Scientists Have A New Plan To Contact Extraterrestrials... And It Involves Lasers

To communicate with hypothetical extraterrestrials, we will need a much more powerful technology than a mobile phone. Two researchers at the Massachusetts Institute of Technology (MIT) propose using lasers.

Remote communication is not new. Before the appearance of mobiles and e-mails, the telegraph and morse code, the Amerindians transmitted messages by smoke signals and many African people did so by making different sounds on the drums. But how do you get the attention of potential populations millions of miles away? With lasers. This is, at least, what researchers at the Massachusetts Institute of Technology (MIT) suggest.

Like 'a light illuminating the entrance porch of our planet', these powerful lights would be able to attract the attention of our potential extraterrestrial neighbours at a distance of up to 20,000 light-years. Not large enough to allow us to communicate with the galaxy closest to us, it would nevertheless cover a perimeter large enough to reach many star systems.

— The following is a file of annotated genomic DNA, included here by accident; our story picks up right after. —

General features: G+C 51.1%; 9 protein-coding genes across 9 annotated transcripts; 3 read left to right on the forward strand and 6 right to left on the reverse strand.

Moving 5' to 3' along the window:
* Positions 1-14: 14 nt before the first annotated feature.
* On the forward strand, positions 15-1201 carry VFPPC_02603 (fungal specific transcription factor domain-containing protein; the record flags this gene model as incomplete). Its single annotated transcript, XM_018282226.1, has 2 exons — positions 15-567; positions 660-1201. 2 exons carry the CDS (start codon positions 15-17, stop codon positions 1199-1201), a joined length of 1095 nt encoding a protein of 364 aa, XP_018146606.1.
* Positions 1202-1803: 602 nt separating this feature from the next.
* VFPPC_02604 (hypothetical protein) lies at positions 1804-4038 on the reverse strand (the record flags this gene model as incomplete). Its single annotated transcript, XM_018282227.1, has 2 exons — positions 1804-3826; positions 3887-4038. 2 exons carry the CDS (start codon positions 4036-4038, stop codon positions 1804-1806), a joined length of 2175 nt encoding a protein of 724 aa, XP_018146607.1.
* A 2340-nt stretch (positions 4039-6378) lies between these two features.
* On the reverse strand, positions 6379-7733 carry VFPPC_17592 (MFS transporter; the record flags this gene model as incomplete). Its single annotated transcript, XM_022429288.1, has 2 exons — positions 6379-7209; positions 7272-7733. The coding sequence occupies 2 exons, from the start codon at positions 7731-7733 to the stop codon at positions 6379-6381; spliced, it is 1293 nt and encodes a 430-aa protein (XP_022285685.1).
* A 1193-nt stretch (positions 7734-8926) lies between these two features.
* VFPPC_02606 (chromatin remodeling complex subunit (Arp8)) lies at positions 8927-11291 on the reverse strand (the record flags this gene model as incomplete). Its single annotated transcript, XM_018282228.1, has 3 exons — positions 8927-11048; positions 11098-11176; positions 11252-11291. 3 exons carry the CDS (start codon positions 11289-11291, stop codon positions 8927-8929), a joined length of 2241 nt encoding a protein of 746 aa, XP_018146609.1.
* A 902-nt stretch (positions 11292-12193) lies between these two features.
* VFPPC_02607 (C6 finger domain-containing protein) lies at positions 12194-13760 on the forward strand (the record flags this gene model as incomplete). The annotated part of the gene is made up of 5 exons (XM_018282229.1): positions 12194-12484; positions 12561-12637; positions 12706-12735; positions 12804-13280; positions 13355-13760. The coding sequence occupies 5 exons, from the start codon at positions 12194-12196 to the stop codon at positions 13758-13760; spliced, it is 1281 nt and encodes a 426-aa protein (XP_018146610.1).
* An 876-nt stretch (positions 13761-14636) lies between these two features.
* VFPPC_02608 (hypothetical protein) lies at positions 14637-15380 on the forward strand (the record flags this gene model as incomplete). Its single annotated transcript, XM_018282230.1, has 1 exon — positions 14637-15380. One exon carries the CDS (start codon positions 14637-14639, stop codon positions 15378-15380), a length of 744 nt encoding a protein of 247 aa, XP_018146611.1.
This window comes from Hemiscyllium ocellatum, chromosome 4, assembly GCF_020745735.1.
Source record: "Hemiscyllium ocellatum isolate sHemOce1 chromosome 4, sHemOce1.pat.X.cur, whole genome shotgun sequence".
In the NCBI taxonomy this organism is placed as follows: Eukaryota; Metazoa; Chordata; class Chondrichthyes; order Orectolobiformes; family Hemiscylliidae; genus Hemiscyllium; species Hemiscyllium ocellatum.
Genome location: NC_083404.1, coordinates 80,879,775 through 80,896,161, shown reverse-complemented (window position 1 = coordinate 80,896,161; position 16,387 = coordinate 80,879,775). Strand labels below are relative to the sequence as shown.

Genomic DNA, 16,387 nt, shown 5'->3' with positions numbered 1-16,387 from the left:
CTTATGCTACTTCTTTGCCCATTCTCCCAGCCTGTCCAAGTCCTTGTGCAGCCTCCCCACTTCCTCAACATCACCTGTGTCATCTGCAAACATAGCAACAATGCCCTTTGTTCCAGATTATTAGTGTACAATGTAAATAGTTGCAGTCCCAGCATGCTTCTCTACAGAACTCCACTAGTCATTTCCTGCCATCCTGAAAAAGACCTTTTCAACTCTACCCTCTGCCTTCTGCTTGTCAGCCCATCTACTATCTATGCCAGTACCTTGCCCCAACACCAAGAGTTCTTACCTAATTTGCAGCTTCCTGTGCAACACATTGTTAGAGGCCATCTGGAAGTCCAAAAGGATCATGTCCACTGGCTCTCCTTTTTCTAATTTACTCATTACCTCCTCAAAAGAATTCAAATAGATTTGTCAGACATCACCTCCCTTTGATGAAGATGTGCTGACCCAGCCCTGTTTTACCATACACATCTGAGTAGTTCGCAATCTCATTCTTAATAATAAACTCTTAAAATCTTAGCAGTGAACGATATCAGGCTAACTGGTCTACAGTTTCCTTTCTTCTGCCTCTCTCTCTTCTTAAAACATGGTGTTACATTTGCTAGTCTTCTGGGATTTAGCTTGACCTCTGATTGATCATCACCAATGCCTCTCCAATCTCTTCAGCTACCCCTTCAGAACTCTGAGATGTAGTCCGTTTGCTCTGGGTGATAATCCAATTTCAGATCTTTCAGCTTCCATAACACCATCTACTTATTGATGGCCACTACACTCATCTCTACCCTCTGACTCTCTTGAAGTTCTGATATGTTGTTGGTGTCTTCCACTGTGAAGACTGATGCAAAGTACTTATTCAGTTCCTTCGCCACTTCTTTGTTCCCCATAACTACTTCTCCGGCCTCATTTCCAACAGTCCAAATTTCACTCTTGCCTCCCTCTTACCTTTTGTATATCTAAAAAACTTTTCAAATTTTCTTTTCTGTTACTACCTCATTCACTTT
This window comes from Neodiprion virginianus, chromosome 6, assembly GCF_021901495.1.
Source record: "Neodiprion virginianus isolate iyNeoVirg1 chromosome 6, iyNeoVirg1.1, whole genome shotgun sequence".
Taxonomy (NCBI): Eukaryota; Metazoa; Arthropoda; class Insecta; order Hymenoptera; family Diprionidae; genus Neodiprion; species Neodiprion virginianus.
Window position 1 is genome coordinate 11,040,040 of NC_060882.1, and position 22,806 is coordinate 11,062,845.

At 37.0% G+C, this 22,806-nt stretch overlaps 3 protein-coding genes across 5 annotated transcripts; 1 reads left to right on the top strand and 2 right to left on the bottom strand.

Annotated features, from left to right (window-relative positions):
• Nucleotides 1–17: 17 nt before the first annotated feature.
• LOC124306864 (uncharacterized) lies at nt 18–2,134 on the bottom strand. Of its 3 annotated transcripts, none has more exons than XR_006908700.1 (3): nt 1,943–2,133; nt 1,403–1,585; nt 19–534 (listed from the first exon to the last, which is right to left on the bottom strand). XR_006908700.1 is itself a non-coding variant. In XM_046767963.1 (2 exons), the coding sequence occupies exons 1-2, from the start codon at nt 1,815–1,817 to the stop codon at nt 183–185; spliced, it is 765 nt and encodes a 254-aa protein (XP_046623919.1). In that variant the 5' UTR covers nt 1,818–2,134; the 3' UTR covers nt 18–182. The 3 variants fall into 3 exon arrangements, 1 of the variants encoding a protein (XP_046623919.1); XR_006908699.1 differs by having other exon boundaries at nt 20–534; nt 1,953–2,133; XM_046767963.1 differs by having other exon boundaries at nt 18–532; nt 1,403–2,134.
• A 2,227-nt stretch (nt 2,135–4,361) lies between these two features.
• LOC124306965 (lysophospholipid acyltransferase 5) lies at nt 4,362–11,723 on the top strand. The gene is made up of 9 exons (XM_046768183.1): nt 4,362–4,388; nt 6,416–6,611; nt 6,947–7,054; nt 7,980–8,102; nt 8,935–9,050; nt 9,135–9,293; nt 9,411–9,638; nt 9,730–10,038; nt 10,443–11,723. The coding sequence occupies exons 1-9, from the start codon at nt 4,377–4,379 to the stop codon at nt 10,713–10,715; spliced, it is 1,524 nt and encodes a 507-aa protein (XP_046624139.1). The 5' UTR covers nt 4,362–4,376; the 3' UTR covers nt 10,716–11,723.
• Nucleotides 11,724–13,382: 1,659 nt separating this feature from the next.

'It will be a real challenge, but not impossible,' says James Clark, co-author of The Astrophysical Journal. 'The types of lasers and telescopes we build today can produce a detectable signal, so that an astronomer could, when glancing at our star, realize that its light spectrum is unusual.'

Morse code in space

More concretely, the researchers propose to use a laser of 1 to 2 megawatts, focused thanks to a telescope of 30 to 45 metres wide. For comparison, the largest telescope today, the Gran Telescopio Canarias, is 10.4 metres wide and a 39-metre mirror is currently being built for it in Chile. With such measurements, it would be possible to create an infrared ray powerful enough to be noticed by an outside observer, without being surpassed by the energy emitted by the Sun.

According to the team, potential neighbours orbiting the famous Proxima Centauri or TRAPPIST-1 would be the most likely to perceive our messages. Of course, the project faces many safety, physical, economic and material limitations and remains for the moment in the realm of the hypothetical.

'Generally, this is just a feasibility study. Whether or not it's a good idea will be the subject of a whole new discussion in the future,' concludes Clark.

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